Besides the aspects that were already discussed above, there are further limitations of our study. Our incidence estimate is reflecting a mainly Caucasian population and only eight of thirty invited hospitals provided retrospective data and were hence included into this study. Centers from the North, West and South of Germany were equally represented, with a lack of centers from the eastern parts of Germany. As these eight centers are major TMA centers the number of cases that were retrospectively recorded (n = 600) reflects approximately 10% of all German HUS / TMA cases (n = 5906) [24,25,26,27,28,29] in this period. With regard to the patient numbers (based on the primary TMA diagnosis) the participating centers reflect about 25% of patients in all top 30 TMA hospitals. However, the logistic regression analysis of the hospital-level data helps to describe potential inaccuracies with 95% confidence intervals.

A further limitation is that we have only selected major TMA centers as basis for our assessment. It is difficult to predict, but possible, that the inclusion of smaller centers (outside the top 30) might have altered the proportion of aTTP cases in relation to all TMA hospitalization cases. However, as our findings compare well to the findings of the French [13] and the Oklahoma [14] aTTP registry, the impact of this potential selection bias is rated minor.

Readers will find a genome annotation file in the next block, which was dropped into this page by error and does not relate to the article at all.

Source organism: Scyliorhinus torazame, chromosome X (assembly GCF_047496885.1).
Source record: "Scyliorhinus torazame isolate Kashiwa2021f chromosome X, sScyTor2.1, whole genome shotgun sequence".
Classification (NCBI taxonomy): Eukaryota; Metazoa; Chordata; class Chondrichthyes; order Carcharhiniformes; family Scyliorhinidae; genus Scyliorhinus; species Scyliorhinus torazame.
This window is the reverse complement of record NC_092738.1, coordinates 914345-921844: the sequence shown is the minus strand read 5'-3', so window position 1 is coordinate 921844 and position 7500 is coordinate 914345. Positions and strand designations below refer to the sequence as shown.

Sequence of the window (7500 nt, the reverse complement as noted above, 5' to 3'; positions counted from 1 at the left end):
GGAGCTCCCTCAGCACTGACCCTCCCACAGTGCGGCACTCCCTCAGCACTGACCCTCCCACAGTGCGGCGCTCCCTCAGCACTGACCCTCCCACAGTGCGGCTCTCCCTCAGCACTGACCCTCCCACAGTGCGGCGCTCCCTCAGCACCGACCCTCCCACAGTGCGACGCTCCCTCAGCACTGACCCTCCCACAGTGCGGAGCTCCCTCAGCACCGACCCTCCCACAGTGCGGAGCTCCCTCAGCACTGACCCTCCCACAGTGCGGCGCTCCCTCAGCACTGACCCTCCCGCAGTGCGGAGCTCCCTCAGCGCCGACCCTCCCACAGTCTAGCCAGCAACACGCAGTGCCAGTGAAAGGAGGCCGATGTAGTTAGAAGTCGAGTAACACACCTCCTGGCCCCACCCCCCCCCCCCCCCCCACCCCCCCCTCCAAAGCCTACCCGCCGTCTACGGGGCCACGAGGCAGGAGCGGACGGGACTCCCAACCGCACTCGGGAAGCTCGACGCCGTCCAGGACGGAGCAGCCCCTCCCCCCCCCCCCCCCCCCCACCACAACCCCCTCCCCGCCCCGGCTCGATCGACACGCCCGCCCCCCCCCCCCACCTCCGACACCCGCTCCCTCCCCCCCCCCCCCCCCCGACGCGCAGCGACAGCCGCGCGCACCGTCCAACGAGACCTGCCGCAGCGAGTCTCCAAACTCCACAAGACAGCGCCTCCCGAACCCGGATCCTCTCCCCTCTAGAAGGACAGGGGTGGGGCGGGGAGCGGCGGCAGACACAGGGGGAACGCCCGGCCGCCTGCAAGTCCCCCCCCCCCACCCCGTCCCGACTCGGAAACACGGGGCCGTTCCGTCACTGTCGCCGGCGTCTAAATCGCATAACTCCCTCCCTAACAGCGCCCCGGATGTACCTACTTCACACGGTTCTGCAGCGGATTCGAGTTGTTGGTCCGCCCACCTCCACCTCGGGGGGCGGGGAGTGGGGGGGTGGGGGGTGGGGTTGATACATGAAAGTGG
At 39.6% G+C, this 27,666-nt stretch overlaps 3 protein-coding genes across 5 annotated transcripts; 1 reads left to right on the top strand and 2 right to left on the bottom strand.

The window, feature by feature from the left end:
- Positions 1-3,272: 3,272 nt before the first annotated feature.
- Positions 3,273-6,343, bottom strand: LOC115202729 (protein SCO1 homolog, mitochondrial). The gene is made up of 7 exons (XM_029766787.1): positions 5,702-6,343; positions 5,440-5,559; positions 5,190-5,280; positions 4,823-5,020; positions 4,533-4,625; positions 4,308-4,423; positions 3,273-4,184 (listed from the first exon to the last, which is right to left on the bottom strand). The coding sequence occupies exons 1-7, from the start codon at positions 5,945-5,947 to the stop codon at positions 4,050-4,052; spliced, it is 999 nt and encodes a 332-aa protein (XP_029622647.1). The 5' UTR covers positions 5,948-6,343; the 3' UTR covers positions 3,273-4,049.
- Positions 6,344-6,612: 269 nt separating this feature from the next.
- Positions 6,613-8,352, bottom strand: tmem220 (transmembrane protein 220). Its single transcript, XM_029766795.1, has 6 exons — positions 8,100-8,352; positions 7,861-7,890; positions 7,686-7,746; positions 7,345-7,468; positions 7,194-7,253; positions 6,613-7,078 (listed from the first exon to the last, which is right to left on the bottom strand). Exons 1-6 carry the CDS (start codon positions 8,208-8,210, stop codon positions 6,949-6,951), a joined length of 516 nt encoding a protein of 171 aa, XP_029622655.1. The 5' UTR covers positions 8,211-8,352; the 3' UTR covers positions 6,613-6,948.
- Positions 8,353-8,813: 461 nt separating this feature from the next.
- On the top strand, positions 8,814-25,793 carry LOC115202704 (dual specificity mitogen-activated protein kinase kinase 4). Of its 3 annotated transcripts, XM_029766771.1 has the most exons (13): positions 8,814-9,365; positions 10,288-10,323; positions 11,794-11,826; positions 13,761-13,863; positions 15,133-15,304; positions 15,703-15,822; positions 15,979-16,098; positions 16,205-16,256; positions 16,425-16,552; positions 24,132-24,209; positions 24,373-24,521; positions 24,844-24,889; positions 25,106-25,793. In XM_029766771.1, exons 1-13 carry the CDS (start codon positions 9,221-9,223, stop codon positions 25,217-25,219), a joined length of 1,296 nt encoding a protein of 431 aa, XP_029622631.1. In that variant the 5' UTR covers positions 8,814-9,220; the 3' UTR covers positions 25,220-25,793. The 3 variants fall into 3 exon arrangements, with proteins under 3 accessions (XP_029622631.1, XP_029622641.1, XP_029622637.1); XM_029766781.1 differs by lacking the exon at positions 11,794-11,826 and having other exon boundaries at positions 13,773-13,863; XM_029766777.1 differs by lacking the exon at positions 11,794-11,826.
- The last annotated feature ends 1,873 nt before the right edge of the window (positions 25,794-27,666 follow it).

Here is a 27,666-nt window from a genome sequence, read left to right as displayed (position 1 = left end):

Conclusions

The determined average annual incidence of newly diagnosed aTTP cases (1.47 per million inhabitants; 1.70 per million adults) and the overall average annual incidence of aTTP episodes (2.10 per million inhabitants and 2.42 per million adults, respectively) in Germany confirm the ultra-orphan character of aTTP. An external validation against international registries (France, UK and USA) shows that our findings are quite comparable with those international incidence rates.

Availability of data and materials

All data generated or analyzed during this study were included in this published article [and its supplementary information files].

Abbreviations

AAB:

Autoantibody

ADAMTS13:

A disintegrin and metalloproteinase with a thrombospondin type 1 motif, member 13

aTTP:

Acquired thrombotic thrombocytopenic purpura

CI:

Confidence interval

DRG:

Diagnosis related group

G-DRG:

German diagnosis related group

HUS:

Hemolytic uremic syndrome

ICD-10:

International classification of diseases - tenth revision

InEK:

Institute for the hospital remuneration system; German: Institut für das Entgeltsystem im Krankenhaus

MAHAT:

Microangiopathic hemolytic anemia and thrombocytopenia

PRISMA:

Preferred reporting items for systematic reviews and meta-analyses

TMA:

Thrombotic Microangiopathy

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Acknowledgements

Not applicable

Funding